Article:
Getting a good amount of quality sleep is essential for looking after your health, along with a healthy diet and regular exercise. It is not only the length of sleep you are getting each night that should be considered, but also the quality of sleep you are getting.
So how much sleep do we actually need? The amount of sleep someone needs is individual to them (most need 8 hours, but some can actually survive on only 3 hours a night) but the main factor is age.
Babies: about 17 hours
Older children: 9-10 hours
Adults: around 8 hours
Older adults: around 8 hours. Usually only one period of deep sleep occurs in first 4 hours, so during the latter half of sleep they may wake easier.
There are also some gender differences in that women tend to have slightly shorter circadian rhythms than men (going to bed earlier and waking earlier than men) and a longer total sleep time. Hormone fluctuations during the menstrual cycle and menopause can negatively impact a woman’s sleep quality.
It has been recommended that the best way of defining the quality of sleep you are getting includes the following 4 indicators:
You are asleep for at least 85% of the time you are in bed;
You fall asleep in 30 minutes or less;
You wake up (for over 5 minutes) no more than once per night;
You fall asleep within 20 minutes if you wake during sleep.
There are many benefits to having enough good quality sleep and below I have outlined some reasons as to why we should all be making sleep a priority for our health and wellbeing.
Improve attention and concentration
When you sleep you are resting your mind as well as your body. Having a good night’s sleep can help to maintain your levels of concentration throughout the day and ensures your decision making and reaction functions are not impaired, so you are better able to cope with anything the day throws at you.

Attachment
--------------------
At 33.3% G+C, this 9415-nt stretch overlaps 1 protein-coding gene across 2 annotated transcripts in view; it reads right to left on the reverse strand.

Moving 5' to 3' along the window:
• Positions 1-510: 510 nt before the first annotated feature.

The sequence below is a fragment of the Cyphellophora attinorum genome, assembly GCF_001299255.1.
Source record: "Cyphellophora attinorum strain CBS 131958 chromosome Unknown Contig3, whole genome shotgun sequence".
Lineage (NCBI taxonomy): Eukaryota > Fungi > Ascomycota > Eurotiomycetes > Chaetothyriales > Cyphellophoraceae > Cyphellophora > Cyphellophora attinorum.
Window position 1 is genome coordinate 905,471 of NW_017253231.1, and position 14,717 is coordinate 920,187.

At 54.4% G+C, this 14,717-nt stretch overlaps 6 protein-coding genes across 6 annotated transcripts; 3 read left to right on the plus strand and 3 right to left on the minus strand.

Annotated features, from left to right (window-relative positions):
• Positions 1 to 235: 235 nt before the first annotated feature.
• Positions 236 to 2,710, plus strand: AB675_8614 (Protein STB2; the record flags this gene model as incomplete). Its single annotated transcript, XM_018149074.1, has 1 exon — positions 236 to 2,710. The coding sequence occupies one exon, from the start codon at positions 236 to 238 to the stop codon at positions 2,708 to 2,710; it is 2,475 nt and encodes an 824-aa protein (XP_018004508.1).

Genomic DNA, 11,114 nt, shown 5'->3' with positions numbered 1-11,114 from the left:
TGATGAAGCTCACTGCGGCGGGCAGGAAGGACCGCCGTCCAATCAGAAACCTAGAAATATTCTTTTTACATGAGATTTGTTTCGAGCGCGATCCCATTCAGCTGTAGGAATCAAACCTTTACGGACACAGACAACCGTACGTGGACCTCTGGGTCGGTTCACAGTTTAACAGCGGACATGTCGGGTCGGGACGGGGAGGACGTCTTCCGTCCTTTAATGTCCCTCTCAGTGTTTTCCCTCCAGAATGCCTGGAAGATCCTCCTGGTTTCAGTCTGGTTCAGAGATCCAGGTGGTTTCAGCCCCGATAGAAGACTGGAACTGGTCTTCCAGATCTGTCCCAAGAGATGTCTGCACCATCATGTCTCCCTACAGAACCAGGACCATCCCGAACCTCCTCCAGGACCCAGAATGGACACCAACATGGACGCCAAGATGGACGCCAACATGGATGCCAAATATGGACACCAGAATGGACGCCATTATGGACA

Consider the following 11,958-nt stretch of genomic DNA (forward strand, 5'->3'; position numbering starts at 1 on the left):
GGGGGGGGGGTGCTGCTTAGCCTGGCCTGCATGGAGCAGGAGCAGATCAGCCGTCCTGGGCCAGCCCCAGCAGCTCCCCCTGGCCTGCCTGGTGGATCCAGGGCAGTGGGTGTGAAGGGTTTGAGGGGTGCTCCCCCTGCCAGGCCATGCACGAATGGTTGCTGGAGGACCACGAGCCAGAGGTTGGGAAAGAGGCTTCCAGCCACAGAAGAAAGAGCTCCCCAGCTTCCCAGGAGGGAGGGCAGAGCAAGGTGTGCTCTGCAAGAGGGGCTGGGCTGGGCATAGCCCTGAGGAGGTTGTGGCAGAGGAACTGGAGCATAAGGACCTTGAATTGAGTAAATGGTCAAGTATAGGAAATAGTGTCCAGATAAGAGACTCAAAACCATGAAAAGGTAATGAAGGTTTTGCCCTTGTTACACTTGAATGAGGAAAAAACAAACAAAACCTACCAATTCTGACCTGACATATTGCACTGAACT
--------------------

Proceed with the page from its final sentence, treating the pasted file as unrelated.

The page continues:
Whilst you sleep and rest your mind, your brain works to process information it has taken in throughout the day, building memories and helping you learn.
Maintain a healthy weight
A good amount of quality sleep is important, especially if you are trying to control your appetite and weight. Not getting enough sleep will lead to increased appetite as your body needs more fuel to provide energy for the longer amount of time it is awake.
There is research to suggest that a getting enough good quality sleep is highly important for maintaining healthy levels of many hormones, including those that control appetite and blood glucose levels. If these hormones are impacted then this may increase the likelihood of overeating and increase your risk of developing obesity and type 2 diabetes.
Keep your heart healthy
Poor sleep, impacting stress hormone levels, can affect your body’s ability to regulate stress levels and maintain a healthy nervous system. This can, in the longer term, contribute to high blood pressure which is a risk factor for further diseases.
This is thought to be explained by the activation of the body’s nervous system on waking, which causes blood pressure to increase to prepare you for waking, so if you are waking too often through the night your body struggles to compensate for the constant rise in blood pressure over time.
Maintain a strong immune system
Sleep is important for resting and repairing your body and to support the immune system in combating any foreign invaders, strengthening your immune response.
Sleeping more and feeling more tired when unwell is your body telling you it needs time to rest and get you well again.
Improve emotional wellbeing and mental health